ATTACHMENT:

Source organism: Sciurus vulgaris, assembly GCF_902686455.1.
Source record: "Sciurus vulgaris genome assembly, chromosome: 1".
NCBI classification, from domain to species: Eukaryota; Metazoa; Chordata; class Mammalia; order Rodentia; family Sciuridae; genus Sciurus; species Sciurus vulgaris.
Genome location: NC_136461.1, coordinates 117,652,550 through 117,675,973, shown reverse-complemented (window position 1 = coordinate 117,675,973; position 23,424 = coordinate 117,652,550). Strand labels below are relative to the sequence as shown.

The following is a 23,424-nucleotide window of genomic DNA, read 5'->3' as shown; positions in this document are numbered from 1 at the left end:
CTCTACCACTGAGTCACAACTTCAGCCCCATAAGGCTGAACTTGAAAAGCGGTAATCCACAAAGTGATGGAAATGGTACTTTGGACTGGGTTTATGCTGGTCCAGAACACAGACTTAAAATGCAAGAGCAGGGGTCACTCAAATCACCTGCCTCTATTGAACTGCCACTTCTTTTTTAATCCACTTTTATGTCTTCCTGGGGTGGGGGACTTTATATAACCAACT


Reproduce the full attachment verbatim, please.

Source organism: Sciurus vulgaris, assembly GCF_902686455.1.
Source record: "Sciurus vulgaris genome assembly, chromosome: 1".
NCBI classification, from domain to species: Eukaryota; Metazoa; Chordata; class Mammalia; order Rodentia; family Sciuridae; genus Sciurus; species Sciurus vulgaris.
Genome location: NC_136461.1, coordinates 117,652,550 through 117,675,973, shown reverse-complemented (window position 1 = coordinate 117,675,973; position 23,424 = coordinate 117,652,550). Strand labels below are relative to the sequence as shown.

The following is a 23,424-nucleotide window of genomic DNA, read 5'->3' as shown; positions in this document are numbered from 1 at the left end:
CTCTACCACTGAGTCACAACTTCAGCCCCATAAGGCTGAACTTGAAAAGCGGTAATCCACAAAGTGATGGAAATGGTACTTTGGACTGGGTTTATGCTGGTCCAGAACACAGACTTAAAATGCAAGAGCAGGGGTCACTCAAATCACCTGCCTCTATTGAACTGCCACTTCTTTTTTAATCCACTTTTATGTCTTCCTGGGGTGGGGGACTTTATATAACCAACT